This Week in Landscape | 16 December 2012

Links from around world to do with landscape architecture
Landscape architects envision a greener Chinatown | Sara Lewis | Greater Greater Washington
“How could Chinatown be a greener and more livable neighborhood? Designers from the American Society of Landscape Architects and Fuss & O’Neill created a vision for an inter-connected series of green “complete streets,”….”

An Online Tool for Calculating Flood Risk | NY Times
After Hurricane Sandy struck this fall, many home and business owners who had not previously gauged their flood risks turned to the government-run Web site FloodSmart.

Architecture “no longer interested in anything but its own image” | Dezeen
“the way architecture is consumed through websites like Dezeen is “utterly disastrous”, according to UK critic Owen Hatherley”

Building a Better Christmas Tree | Michael Tortorello | NY Times
A SEVEN-FOOT evergreen will bear 350,000 needles, more or less. And if Gary Chastagner has his way this holiday season, precious few of them will end up on the parlor floor.

Sochi 2014 Winter Olympics and Green Economy in Focus During UNEP Meeting with Government of Russia
From continued cooperation on the environmental sustainability of the Sochi 2014 Winter Olympics, to the challenges facing the Arctic, the United Nations Environment Programme (UNEP)

QUT 2012 End of Year Exhibition_Landscape Architecture_First Year_Semester 1 from t lenigas on Vimeo.

This Week in Landscape | 21 October 2012

Landscape links from around the world for your weekly reading

Las Vegas Downtown | Image posted by Flickr User Fronteras Desk Image taken by Jude Joffe-Block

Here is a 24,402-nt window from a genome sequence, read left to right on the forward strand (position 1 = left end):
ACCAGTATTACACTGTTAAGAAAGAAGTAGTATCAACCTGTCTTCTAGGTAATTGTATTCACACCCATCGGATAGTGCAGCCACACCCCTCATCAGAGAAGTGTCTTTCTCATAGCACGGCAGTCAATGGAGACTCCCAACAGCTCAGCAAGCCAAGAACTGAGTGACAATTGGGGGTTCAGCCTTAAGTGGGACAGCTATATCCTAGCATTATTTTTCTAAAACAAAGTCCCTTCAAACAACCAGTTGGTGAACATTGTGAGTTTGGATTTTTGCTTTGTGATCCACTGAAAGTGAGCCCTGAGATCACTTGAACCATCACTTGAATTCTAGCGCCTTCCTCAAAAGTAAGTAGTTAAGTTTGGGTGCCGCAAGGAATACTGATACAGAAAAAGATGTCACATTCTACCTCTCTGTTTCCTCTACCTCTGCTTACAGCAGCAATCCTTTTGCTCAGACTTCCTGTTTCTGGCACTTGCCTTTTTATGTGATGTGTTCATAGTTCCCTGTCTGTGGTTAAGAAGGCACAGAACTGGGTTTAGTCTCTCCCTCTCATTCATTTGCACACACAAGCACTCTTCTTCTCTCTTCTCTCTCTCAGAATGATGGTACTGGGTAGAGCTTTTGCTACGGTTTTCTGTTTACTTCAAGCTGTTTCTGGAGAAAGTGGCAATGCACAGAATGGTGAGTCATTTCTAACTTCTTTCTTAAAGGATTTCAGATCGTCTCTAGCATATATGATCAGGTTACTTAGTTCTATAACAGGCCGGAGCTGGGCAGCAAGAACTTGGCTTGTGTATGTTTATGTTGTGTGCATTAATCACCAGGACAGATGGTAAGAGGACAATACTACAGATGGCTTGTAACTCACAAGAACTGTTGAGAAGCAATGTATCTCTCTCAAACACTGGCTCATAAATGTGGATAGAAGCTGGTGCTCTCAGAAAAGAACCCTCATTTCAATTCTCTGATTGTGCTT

What Happens in Brooklyn Moves to Vegas | Timothy Pratt | NY Times
…almost a year into the Downtown Project, his $350 million urban experiment to build “the most community-focused large city in the world” in downtown Las Vegas

Appreciating the D.C. area’s landscapes | Roger K. Lewis | The Washington Post
To help local citizens and millions of annual visitors explore, understand and better appreciate the city’s landscapes, and not just its buildings, the American Society of Landscape Architects (ASLA) recently launched its “Landscape Architect’s Guide to Washington, D.C.”

Native plants support native animal populations | Candy Williams | triblive
Native plants offer many other advantages, according to Castorani. They are adapted to our soils and climate, they require less care and watering when established, and they thrive with less fertilizer and disease control.

German Gardener Helps Saudi Desert Bloom | Susanne Koelbl | Spiegel Online
A German landscape architect who has been working in Saudi Arabia for nearly 40 years, Richard Bödeker turns his wealthy clients’ dreams into reality.

Cities need to think of green urban solutions | Construction & Maintenance News 
The participants comprised 90 newly qualified landscape architects, leading international architects, engineers and experts, how the increasing amount of rainwater may affect future urban design and help create ownership and new cultural attitudes to water in cities.

 Where will we live? | Arif Hasan | Himal Magazine
Arif Hasan speaks on the ‘World-Class City’ concept, and its repercussions on urban planning for Asian cities.

Infographic: An App For Architects That Makes Physics Easy | Fast Co Design 
The app, available for iPhone and iPad, is a barebones set of images and animations that show the forces inherent in cables, arches, domes, columns, beams, and more.

 

IMAGE CREDIT | Image posted by Flickr User Fronteras Desk Image taken by Jude Joffe-Block

This Week in Landscape | 14 October 2012

This weeks landscape links from around the world

At Mouth of Holland Tunnel, a Vision for an Unlikely Oasis | Matt Flegenheimer | NY Times
New Yorkers might look back in wonder at an age when they could not yet take a seat, cozy up with a good book and a cup of coffee, and pass an afternoon beside the exhaust-choked mouth of the Holland Tunnel.

Does It Matter What You Call It? Landscape Urbanism in ‘Scape 2012 | Sarah Kathleen Peck | Landscape Urbanism